Kathy Walton talks to saxophonist Hannah Marcinowicz
Don’t mention it to Radio 4, just in case she’s on their list, but award-wining saxophonist and clarinettist Hannah Marcinowicz might not be the ideal castaway for Desert Island Discs.
She’s certainly sufficiently chatty and personable to be a highly entertaining guest – and at only 33, has already achieved a great deal – but narrowing down her musical choices to just eight records would prove well nigh impossible, she says.
“There have been so many great musical moments that I can’t single anything out [from history] and there’s so much new music out there… I do have some music on my iPod, but you’d be surprised how little and to be honest, I don’t even know where it is. I’d have to take a whole hard drive with me!”
Still, she could always tell listeners about her pink saxophone. Last year Hannah and her distinctive classical sax had a piece specially composed for them as part of the 2015 Women Of The World festival, which celebrates women’s achievements in music, comedy and film.
The title of the composition was 2,300, the distance in miles walked by a Syrian woman and her child fleeing Syria for Germany. Hannah commissioned it from composer Jennie Muskett, writer of the theme tune to the TV series Spooks.
“I begin by playing it at a slow, plodding pace, like a Syrian chant, so that you feel the woman’s trauma and [later] her burden when she is trying to sing a lullaby to her child,” says Hannah. “I often cry when I’m playing it and it really gets to people in the audience too. Music like this has a huge impact when it touches on current issues.”
A former pupil at Parmiter’s School in Garston and the Purcell School in Bushey, Watford-raised Hannah began her musical career conventionally enough by learning the recorder at the age of four. She took to it faster than most, though, and admits she “just couldn’t understand why all the other children were struggling.”
Some 25 years later, and by then a graduate of the Royal Academy of Music and of the Conservatoire in Paris (where she was twice awarded the prestigious Medaille d’Or), she filled her suitcase with recorders when she travelled to Mumbai to appear with the Symphony Orchestra of India. Keen to “give something back”, she used her spare time to run several music workshops for trafficked women and for children orphaned by HIV.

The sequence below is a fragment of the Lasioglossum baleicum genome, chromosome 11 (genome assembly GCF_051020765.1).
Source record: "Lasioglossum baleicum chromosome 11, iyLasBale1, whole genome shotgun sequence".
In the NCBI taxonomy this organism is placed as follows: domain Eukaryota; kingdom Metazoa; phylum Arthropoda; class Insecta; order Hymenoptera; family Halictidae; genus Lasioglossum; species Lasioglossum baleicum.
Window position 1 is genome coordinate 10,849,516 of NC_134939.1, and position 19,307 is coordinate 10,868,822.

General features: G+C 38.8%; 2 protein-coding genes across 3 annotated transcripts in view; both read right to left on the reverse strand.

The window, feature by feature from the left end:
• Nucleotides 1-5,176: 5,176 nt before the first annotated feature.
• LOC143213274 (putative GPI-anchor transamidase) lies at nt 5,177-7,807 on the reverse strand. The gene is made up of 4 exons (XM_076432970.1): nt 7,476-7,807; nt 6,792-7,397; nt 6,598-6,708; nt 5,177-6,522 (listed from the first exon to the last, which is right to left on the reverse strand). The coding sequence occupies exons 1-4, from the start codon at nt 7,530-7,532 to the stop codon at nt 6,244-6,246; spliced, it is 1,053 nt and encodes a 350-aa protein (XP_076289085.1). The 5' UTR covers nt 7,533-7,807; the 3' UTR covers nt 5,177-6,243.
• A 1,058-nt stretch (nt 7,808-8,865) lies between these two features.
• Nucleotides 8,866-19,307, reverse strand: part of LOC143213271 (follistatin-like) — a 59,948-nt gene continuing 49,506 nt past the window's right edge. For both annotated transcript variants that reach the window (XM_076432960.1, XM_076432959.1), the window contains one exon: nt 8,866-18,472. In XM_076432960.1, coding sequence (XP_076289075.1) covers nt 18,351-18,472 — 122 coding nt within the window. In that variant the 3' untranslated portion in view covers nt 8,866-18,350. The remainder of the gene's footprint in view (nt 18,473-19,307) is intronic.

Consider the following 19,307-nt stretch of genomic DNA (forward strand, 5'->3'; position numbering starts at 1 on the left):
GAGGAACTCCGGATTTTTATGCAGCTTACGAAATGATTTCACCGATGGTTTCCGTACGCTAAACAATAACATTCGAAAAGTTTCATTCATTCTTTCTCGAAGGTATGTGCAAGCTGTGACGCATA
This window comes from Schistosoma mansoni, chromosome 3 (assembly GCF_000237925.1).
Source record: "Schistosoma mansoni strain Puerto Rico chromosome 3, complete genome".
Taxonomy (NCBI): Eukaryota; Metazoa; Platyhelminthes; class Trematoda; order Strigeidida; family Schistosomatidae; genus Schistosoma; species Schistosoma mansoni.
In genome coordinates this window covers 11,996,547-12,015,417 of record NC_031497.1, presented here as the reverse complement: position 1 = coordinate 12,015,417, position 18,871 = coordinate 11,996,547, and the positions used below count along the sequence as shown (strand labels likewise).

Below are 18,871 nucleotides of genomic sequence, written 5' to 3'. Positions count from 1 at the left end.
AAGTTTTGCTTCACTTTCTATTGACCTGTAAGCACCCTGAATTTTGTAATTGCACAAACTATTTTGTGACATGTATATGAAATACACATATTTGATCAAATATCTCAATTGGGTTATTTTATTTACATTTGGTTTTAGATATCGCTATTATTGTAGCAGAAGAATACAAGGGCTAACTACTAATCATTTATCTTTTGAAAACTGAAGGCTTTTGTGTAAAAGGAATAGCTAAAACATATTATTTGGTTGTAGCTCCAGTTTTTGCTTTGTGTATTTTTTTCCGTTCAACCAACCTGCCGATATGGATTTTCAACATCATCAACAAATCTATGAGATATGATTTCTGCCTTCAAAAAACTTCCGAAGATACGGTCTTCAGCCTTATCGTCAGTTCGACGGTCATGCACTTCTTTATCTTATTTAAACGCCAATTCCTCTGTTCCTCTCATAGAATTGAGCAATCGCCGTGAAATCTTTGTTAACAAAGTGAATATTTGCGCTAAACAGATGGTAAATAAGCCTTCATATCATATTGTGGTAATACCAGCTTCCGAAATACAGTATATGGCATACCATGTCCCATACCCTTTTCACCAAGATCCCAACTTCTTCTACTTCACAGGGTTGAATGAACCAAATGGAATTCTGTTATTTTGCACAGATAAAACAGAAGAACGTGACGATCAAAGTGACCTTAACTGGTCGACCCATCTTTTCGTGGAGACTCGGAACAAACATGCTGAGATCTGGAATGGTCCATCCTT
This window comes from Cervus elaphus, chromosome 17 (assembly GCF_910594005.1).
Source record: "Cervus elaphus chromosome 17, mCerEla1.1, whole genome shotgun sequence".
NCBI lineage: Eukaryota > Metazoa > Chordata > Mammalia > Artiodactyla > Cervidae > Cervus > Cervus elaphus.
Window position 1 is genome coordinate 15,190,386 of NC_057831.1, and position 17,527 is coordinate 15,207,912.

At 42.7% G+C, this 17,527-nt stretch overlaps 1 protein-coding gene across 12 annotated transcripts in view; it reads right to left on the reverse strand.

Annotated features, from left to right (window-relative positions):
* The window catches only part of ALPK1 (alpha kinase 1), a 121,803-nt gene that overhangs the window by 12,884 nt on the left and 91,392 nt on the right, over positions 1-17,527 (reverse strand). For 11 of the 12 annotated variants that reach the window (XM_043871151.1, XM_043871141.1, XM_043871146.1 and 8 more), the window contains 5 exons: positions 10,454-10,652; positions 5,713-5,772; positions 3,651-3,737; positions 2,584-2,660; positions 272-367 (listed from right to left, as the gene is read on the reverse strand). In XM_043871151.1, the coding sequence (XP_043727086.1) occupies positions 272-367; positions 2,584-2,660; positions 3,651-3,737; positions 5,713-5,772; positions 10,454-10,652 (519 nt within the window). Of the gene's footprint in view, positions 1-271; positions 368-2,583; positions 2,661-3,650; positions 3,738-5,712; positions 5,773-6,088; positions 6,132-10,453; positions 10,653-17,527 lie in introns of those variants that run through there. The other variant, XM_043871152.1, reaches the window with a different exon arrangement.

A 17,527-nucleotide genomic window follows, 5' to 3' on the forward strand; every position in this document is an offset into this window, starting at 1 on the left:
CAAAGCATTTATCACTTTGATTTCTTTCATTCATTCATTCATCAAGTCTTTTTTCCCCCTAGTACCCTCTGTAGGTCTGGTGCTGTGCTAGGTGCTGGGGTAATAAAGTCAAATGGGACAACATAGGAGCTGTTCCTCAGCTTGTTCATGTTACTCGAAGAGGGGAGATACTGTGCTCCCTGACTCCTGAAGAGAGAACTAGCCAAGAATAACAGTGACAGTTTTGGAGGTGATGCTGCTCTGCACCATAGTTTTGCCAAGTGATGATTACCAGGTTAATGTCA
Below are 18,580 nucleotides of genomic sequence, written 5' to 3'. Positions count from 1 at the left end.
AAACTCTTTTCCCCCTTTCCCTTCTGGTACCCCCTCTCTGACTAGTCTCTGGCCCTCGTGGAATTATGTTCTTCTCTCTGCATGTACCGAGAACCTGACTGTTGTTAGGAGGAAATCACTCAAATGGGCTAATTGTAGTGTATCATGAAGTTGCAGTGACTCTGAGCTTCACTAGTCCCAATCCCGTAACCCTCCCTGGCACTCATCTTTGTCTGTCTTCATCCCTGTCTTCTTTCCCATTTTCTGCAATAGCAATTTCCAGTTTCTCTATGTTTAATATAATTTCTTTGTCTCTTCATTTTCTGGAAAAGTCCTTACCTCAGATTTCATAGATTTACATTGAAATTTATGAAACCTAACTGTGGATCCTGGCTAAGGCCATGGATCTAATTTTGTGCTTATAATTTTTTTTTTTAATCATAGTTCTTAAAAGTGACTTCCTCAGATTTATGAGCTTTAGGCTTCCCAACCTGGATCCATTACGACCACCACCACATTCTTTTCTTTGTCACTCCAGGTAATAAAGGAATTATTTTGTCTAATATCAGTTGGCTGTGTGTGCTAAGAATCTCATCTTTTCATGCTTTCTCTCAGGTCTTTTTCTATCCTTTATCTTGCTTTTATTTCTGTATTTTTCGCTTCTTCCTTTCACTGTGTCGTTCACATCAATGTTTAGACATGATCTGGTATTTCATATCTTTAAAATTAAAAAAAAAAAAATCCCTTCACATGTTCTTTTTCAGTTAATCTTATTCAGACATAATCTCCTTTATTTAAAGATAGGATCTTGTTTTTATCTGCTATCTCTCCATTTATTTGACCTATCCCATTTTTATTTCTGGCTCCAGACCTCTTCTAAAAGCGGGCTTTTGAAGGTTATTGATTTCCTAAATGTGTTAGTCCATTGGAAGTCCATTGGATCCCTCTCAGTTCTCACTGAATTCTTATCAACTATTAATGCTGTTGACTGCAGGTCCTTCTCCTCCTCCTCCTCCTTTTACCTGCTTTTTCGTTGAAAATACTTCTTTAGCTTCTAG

Predictably perhaps, everyone loved her pink sax, but the highlight for Hannah actually came when she returned to the orphanage 18 months later. “One little boy was so excited to see me again that he ran to fetch the recorder I’d given him, one of only a handful of belongings he could call his own, so that he could play the tune I’d taught him.”
Back home, her audience and the music she enjoys are usually of a rather more elevated nature. On Saturday 18 June at Clarendon Muse, Watford Boys’ Grammar School, she will be the star guest at the summer concert of the Radlett Choral Society (of which her mother is a long time member). She will perform three pieces from TV and film, which she promises will please people who “love hearing what they already know, but presented slightly differently.”
In keeping with the concert’s summer theme, one of her pieces (on the clarinet) will be the late Paul Reade’s Victorian Kitchen Garden suite, familiar to viewers of the eponymous 1987 TV series. On the classical saxophone, she’ll give Rachel Portman’s Madame du Lac from the 2002 film The Truth About Charlie, followed by the theme from the 2015 TV series Wolf Hall, composed by Debbie Wiseman.
And if playing with the Radlett Choral Society weren’t prestigious enough, Hannah remembers performing Walton’s Façade for Prince Charles while she was still at the Purcell School and suspects that HRH might be in the audience at a performance of British music she and others have been asked (under conditions of great secrecy) to give at St James’s Palace next month. But she’s hoping the Prince has a short memory. “He’ll think I’m really boring if I play it again!”
When she’s not performing, Hannah finds time to teach music, a job she loves and for which she draws on the example of her own former tutor at Paris, the international soloist Jean-Yves Fourmeau, whom she credits with ‘teaching her to fly’ and whom she still regards as “a little bird on my shoulder”, especially when she is under pressure.
Pressed again about her favourite music, Hannah eventually singles out the traditional Japanese folk song about the past, Hamabe No Uta, for its power to reduce an audience to tears with its simplicity; as well as two other composers whose music she always turns to.
One of these is Bach, whose work she describes as “so simple yet so beautifully crafted… and works on any instrument and any level”; the other is the contemporary film and TV composer Jonathan Goldstein, who, she says, writes “some of the most beautiful pieces I’ve ever played, with a melody and a story.”
It’s just as well Hannah admires Jonathan’s work, as she is marrying him next month in a ceremony on London Bridge, followed by a reception on a boat, with music played by a quartet led by the couple’s favourite crooner from the Savoy.
“We connect as people and we connect musically,” she says of her fiancé, whom she first met several years ago when they both worked, bizarrely, on an advert for Felix cat food, for which Jonathan composed the music and Hannah played the baritone sax. (In the ad, which can be found on YouTube, the alarm goes off when Felix needs feeding.)
“I’d still love Jonathan even if he didn’t write music for me, but – and I’m not just saying this – he is ferociously talented,” she says proudly.
One can safely assume, therefore, that if Hannah were to be marooned on a desert island, with nothing but the Bible, the complete works of Shakespeare and eight pieces of music for company, at least some of that music would be by Jonathan.